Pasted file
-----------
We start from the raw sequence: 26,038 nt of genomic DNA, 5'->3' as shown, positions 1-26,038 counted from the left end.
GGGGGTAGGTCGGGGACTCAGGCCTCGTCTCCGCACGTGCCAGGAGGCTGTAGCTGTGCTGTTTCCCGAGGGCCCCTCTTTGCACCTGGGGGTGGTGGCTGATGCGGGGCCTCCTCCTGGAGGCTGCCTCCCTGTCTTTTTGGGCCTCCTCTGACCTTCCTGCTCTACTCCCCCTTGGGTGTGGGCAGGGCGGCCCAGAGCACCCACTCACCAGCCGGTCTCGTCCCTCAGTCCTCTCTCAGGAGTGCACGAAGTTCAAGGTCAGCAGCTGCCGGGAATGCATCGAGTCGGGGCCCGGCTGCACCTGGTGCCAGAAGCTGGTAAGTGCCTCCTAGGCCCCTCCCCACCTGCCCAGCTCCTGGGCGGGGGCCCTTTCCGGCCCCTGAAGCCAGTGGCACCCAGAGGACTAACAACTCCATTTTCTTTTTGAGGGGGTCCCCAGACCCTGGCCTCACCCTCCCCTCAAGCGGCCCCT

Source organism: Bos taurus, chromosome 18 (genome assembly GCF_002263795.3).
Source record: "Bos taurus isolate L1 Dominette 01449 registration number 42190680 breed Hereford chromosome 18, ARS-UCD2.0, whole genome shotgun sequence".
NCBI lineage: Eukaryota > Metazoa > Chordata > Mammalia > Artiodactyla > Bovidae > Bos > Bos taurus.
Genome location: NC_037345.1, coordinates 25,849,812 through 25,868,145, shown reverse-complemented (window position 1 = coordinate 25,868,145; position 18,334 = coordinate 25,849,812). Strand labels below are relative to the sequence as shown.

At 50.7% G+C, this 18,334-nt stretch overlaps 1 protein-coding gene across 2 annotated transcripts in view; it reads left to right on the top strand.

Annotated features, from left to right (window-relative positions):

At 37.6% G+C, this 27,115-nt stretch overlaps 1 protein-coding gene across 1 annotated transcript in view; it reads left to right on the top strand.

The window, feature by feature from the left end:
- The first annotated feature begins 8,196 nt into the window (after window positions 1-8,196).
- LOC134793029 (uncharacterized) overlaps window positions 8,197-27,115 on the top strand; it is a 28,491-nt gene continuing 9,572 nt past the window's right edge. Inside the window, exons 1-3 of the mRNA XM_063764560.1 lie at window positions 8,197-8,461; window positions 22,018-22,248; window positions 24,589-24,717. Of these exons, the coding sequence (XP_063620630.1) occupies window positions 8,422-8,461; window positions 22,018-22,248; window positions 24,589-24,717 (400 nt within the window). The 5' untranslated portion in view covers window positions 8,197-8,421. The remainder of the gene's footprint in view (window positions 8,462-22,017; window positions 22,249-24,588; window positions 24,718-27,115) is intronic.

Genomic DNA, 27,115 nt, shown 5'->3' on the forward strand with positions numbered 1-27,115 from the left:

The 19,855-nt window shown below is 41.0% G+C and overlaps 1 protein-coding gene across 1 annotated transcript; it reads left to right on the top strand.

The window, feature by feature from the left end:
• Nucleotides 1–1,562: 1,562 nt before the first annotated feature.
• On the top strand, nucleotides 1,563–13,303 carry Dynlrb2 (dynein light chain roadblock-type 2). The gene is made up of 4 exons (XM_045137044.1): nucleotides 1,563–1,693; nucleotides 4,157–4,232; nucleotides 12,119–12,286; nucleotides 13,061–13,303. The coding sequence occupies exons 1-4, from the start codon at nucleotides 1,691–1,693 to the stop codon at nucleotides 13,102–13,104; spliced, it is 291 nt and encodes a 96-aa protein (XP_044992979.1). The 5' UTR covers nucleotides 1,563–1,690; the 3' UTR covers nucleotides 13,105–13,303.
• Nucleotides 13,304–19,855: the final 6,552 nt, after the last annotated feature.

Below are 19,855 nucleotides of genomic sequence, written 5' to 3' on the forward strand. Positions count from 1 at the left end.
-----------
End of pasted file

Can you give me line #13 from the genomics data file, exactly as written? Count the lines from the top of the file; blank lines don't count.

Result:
Genomic DNA, 27,115 nt, shown 5'->3' on the forward strand with positions numbered 1-27,115 from the left: